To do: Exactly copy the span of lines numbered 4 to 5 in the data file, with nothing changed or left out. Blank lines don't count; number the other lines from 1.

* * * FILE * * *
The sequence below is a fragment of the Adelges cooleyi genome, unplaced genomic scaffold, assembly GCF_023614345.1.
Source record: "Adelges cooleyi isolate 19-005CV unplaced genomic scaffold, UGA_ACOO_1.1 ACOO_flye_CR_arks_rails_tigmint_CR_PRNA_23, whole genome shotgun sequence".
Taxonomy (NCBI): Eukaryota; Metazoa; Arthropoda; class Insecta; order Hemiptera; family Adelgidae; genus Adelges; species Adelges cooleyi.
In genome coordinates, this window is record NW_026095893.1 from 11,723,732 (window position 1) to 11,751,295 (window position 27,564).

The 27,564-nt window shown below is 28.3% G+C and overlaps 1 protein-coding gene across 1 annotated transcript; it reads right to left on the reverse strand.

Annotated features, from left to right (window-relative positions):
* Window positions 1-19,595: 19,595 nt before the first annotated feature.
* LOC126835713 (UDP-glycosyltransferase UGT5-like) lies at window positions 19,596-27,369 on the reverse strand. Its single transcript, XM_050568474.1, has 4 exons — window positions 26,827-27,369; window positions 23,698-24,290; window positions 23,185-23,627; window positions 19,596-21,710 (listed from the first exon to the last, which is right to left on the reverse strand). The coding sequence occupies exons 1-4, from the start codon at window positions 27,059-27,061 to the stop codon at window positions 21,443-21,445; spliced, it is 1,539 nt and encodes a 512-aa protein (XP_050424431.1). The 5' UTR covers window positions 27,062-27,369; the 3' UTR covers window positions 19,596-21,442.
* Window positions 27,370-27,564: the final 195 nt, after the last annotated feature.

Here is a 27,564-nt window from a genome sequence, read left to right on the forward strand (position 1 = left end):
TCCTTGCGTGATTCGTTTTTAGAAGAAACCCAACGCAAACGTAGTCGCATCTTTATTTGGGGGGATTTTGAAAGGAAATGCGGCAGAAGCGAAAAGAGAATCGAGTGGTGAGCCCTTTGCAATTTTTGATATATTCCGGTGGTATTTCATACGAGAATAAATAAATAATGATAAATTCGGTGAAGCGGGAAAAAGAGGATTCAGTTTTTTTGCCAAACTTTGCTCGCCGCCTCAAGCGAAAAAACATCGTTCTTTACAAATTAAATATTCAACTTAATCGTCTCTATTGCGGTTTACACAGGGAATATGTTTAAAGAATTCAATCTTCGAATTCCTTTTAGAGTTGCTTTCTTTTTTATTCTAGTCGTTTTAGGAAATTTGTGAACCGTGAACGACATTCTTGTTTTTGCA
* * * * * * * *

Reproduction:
In genome coordinates, this window is record NW_026095893.1 from 11,723,732 (window position 1) to 11,751,295 (window position 27,564).

The 27,564-nt window shown below is 28.3% G+C and overlaps 1 protein-coding gene across 1 annotated transcript; it reads right to left on the reverse strand.